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‘Dog Years’ Is A Total Myth – One Human Year Does Not Equal Seven Dog Years

The 7:1 ratio is a gross oversimplification of how dogs age. No one knows where the dog years myth came from, but experts agree that it’s simply not true.

Although no one is sure exactly where this 7:1 ratio originated from, there is evidence that monks at Westminster Abbey in the 13th century were the first to put forth a similar figure of a 9:1 ratio.

The problem with this simple ratio is that it’s not an accurate reflection of reality. As Priceonomics writes:

“If this ratio had any truth to it, humans would be capable of reproducing by age seven, and high percentages of us would live to be 150.”

Researchers have now came up with a new equation to calculate your dog’s age in human years.

The new equation is based on chemical changes to a dog’s DNA. “Mammals progress through similar physiological stages during life, from early development to puberty, aging and death,” a group of researchers wrote in a new study which has not yet been published peer-reviewed journal.

The researchers found that 8 weeks in dogs corresponded to 9 months in humans, which is when both species start growing their first tiny teeth.

Retrievers have an average life span of 12 years, which corresponds with humans, which is approximately 70 years. But for adolescent and mature dogs, the relationship was “more approximate,” the researchers wrote.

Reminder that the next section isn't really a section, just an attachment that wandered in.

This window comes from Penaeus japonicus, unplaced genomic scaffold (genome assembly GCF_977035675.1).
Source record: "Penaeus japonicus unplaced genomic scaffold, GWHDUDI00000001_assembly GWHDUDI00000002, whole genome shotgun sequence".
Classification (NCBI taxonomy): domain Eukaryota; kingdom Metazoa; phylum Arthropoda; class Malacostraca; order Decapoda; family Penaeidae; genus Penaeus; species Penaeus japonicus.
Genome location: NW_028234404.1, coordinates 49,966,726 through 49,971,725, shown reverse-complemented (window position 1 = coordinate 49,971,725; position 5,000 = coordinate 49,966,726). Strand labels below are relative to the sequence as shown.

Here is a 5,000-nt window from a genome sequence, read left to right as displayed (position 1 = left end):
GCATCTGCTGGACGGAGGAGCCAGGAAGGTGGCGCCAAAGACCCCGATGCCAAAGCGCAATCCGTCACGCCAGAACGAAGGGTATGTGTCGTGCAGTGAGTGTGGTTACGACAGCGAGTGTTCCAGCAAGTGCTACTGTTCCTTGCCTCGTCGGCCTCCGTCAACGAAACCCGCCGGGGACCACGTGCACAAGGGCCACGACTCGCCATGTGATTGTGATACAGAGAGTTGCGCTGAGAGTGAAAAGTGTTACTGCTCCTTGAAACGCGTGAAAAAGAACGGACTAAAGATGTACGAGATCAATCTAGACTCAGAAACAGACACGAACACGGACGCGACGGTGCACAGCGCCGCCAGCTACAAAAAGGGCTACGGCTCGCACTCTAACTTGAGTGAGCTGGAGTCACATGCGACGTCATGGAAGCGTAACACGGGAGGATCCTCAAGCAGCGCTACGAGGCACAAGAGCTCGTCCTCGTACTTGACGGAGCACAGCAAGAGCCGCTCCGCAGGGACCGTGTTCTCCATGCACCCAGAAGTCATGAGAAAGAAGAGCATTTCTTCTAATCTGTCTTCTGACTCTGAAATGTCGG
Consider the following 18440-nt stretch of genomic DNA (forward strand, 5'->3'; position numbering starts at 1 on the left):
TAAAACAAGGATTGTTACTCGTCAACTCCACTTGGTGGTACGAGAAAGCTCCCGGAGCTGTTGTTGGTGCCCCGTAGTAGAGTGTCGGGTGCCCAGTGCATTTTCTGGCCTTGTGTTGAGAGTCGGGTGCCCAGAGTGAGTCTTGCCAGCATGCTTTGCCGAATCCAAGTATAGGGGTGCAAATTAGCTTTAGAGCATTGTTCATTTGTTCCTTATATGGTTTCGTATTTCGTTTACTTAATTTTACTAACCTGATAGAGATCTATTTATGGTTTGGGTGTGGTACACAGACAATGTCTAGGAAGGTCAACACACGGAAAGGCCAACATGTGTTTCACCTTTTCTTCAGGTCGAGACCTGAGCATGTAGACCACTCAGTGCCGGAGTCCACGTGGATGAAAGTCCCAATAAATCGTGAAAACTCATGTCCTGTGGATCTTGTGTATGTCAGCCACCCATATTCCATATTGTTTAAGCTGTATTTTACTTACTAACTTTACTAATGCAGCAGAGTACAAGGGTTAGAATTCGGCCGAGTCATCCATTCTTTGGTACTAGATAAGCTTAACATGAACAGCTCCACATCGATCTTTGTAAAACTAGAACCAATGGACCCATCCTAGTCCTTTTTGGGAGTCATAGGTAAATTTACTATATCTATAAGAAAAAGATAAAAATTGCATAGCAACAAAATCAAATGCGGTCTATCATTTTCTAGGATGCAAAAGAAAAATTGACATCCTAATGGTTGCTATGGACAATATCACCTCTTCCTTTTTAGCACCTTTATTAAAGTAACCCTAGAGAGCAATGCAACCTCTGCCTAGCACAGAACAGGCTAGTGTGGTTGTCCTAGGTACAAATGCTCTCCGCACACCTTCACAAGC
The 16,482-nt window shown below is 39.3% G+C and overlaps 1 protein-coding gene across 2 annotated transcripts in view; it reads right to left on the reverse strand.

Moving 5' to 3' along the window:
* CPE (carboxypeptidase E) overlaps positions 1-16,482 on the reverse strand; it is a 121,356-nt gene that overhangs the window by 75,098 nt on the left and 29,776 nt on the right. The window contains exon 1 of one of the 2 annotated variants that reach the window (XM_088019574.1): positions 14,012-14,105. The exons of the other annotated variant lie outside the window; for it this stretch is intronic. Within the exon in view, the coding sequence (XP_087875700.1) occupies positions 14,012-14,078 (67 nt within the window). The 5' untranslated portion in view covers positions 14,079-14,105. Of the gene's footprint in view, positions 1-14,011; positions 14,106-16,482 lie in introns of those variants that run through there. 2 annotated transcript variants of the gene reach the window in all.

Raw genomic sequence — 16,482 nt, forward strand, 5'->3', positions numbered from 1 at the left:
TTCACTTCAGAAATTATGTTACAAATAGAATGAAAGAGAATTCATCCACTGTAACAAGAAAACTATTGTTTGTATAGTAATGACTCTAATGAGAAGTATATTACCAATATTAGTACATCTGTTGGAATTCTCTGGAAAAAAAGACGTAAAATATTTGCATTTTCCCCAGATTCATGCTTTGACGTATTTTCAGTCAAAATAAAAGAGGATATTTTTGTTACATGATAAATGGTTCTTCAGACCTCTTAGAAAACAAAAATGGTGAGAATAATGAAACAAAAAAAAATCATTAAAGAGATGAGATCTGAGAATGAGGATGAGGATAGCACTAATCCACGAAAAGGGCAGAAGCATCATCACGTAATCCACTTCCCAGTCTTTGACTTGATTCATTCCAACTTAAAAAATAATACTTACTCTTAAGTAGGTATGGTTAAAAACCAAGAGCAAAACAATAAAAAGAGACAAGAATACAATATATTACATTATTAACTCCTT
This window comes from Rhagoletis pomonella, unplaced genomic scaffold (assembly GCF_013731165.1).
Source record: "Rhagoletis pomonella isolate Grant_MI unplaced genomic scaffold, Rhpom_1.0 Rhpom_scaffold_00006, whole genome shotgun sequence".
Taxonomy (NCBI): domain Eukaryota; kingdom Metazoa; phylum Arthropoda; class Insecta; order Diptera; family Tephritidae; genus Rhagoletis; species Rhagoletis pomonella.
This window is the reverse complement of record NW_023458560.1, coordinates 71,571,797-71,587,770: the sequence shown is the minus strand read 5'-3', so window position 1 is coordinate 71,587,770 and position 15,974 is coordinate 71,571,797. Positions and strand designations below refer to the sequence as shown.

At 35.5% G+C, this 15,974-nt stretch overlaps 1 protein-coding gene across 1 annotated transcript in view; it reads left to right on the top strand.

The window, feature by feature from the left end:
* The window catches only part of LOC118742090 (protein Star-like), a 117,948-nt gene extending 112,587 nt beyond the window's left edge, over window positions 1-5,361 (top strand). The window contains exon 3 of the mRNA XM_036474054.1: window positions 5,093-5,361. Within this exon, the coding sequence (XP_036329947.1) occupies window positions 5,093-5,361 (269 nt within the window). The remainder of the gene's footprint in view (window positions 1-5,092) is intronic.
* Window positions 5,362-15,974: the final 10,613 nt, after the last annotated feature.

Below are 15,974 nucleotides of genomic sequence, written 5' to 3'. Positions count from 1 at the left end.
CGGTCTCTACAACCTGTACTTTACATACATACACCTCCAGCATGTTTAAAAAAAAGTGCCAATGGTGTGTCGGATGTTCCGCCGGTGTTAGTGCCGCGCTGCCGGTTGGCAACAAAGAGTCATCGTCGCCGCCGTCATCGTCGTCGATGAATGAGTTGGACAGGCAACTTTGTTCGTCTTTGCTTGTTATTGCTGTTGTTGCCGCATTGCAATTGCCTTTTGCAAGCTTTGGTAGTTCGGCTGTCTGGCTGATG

Adolescent and mature dogs began to age faster compared to adolescent and adult humans, but towards the end of their lifespan, the aging (or methylation rates) of these dogs lined up again with that of older humans.

Larger breeds tend to pass away well before smaller ones. As aging researchers calculated, a ten-year-old small dog is about 56 in equivalent human years, for example, whereas a large dog is 66 and a super-big dog is 78.

So as we can see it is a bit more complex than the simple 7:1 ration commonly used.

The equation the researchers came up with to describe this relationship is as follows: 16 x ln(dog age) +31.

In simpler terms, take the natural log of the dog’s age, multiple by 16 and then add 31.

But bear in mind, different breeds have different rates of aging. Further studies will need to be done to figure out the the equation based on the lifespan of different breeds.

Sources: Live Science, Smithsonian Mag

 

 

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